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1 Year After Hurricane Laura, FEMA Head Again Promises Aid To Struggling Lake Charles

LauraAerial_08282
Bill Feig
/
AP/Pool
Devastation from Hurricane Laura viewed from above. August 29, 2020.

On the day before the anniversary of Hurricane Laura, and as Louisianians eye another storm forming in the Gulf, FEMA Administrator Deanne Criswell toured storm-ravaged southwest Louisiana Thursday with Gov. John Bel Edwards and discussed federal disaster aid with local officials.

Multiple natural disasters and a slow recovery have left many in the region increasingly frustrated at the federal government as they brace through another hurricane season while still sifting through the debris of the last.

A drive through Lake Charles reveals a city still reeling from the impacts of multiple disasters, which Criswell acknowledged during the tour. When it hit on Aug. 27, 2020, Category 4 hurricane Laura was the strongest storm to make landfall in Louisiana since 1856. It was followed by Category 2 Hurricane Delta weeks later, then an ice storm in February and flash flooding in May.

“The destruction that we saw from the combined impacts... from Hurricane Delta in addition to the May flooding and the ice storm are really unprecedented,” Criswell said. “But recovery takes time.”

Before the tour, Criswell met with Edwards, Lake Charles Mayor Nic Hunter and other regional leaders who have become increasingly vocal in their criticism of the federal government’s response to the disasters.

Edwards said the state has received a total of $1.3 billion in disaster aid through a variety of programs. But he continues to call on the federal government to approve more than $3 billion in unmet disaster recovery needs that remain.

Hunter has also been on a campaign to garner more support, saying the city has only received about $68 million so far from the Federal Emergency Management Agency.

For months, Hunter has publicly said that the region “desperately needs” supplemental disaster aid from the federal government — the kind of funding that typically arrives weeks or months after the storm to prop up state programs aimed at helping residents rebuild their homes.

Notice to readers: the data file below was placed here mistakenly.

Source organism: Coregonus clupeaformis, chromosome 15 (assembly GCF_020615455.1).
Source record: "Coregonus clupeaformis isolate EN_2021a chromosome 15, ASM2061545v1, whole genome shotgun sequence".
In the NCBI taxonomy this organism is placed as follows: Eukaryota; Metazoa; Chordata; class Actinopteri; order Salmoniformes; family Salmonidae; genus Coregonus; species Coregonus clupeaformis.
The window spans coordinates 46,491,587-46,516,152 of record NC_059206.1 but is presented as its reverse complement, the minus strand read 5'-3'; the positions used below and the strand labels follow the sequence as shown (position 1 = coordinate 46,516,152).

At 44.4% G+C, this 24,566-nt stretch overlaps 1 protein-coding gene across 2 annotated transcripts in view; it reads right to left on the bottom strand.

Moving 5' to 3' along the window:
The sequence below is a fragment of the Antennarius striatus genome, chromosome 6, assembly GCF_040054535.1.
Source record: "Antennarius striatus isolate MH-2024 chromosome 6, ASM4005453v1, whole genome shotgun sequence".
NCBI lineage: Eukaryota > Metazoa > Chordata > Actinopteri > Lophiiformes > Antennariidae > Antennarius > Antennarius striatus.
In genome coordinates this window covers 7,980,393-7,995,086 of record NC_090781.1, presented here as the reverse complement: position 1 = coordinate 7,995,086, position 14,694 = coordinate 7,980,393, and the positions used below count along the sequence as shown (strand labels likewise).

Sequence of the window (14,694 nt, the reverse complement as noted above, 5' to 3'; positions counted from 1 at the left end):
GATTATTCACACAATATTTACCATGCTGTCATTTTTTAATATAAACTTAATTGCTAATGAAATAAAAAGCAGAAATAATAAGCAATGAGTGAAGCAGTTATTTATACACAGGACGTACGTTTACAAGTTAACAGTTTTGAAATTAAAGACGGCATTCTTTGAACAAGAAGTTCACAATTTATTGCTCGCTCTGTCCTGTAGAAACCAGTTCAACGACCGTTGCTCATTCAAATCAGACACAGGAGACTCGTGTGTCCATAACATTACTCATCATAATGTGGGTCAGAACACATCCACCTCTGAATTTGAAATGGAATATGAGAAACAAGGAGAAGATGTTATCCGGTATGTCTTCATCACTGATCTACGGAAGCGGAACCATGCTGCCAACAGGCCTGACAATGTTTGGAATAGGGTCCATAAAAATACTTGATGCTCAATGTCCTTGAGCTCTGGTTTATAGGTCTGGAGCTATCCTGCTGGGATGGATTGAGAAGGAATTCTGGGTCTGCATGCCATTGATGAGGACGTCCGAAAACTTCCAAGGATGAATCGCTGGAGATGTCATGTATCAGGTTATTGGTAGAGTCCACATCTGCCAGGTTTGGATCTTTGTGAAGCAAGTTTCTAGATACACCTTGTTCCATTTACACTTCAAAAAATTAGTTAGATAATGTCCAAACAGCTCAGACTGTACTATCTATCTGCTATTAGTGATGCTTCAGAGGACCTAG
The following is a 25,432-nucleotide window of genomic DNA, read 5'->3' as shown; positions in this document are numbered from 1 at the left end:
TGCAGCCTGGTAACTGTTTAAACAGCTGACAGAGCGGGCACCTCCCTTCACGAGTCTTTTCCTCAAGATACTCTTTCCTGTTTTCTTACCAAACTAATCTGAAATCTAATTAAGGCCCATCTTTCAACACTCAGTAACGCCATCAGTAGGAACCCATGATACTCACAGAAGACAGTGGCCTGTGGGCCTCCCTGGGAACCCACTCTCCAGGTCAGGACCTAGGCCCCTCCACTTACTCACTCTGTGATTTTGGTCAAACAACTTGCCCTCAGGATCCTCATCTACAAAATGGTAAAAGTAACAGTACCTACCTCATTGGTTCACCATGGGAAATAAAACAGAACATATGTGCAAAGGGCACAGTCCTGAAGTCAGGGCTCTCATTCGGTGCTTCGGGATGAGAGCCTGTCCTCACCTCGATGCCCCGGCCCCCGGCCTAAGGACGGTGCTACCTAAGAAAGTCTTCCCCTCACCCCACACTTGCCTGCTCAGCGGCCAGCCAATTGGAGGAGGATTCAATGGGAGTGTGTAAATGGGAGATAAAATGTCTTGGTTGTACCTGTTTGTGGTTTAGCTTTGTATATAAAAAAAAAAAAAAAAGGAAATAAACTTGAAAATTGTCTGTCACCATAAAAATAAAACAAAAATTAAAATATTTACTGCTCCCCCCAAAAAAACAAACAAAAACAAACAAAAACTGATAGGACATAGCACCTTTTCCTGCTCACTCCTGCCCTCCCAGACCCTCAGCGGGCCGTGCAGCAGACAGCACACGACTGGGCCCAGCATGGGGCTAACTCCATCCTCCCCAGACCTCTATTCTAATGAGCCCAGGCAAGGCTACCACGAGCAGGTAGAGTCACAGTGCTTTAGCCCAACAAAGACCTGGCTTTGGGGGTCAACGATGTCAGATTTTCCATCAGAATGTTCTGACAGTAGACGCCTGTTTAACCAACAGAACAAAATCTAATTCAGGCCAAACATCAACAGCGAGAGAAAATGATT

Funding for those programs requires an act of Congress, an action Hunter said is long overdue.

“For Hurricane Andrew, it took 34 days for Congress to respond with supplemental disaster aid, 98 days after Superstorm Sandy and 10 days after Hurricane Katrina,” Hunter said. “Here we sit, having endured four federally-declared natural disasters… within the span of a year, and we do not have the same response that came 10 days after Hurricane Katrina.”

Beyond the appeal to Congress, Hunter requested that President Joe Biden immediately act to reduce state and local governments' cost-sharing burden for disaster recovery.

Criswell promised to bring their complaints and a list of action items back to Washington, but offered no hard deadlines for when additional aid would materialize.

“Regardless of the scope, the scale, the size of a disaster, recovery itself never comes quickly enough,” Criswell added.

Retired Lt. Gen. Russel Honore also held a press conference in the city this week, calling on Attorney General Jeff Landry to advocate for homeowners still struggling to get payments from insurance companies.

“Here we sit in Lake Charles in the middle of hurricane season, with deteriorating blue roofs, people living in their cars and garages,” said Honore, chastising officials for not offering more help.

Honore went on to criticize the ongoing expansion of oil and gas infrastructure in the area, saying the state gives tax breaks to polluting companies but is not doing enough for residents.

To complicate matters, Louisiana finds itself in the crosshairs of yet another tropical system. Edwards, referencing a report from the National Weather Service, said Louisiana is “very likely” to be hit by another hurricane this weekend or early next week. It could reach or near major hurricane strength, forecasters said Thursday.

Support for the Coastal Desk comes from the Walton Family Foundation, the Greater New Orleans Foundation, and local listeners.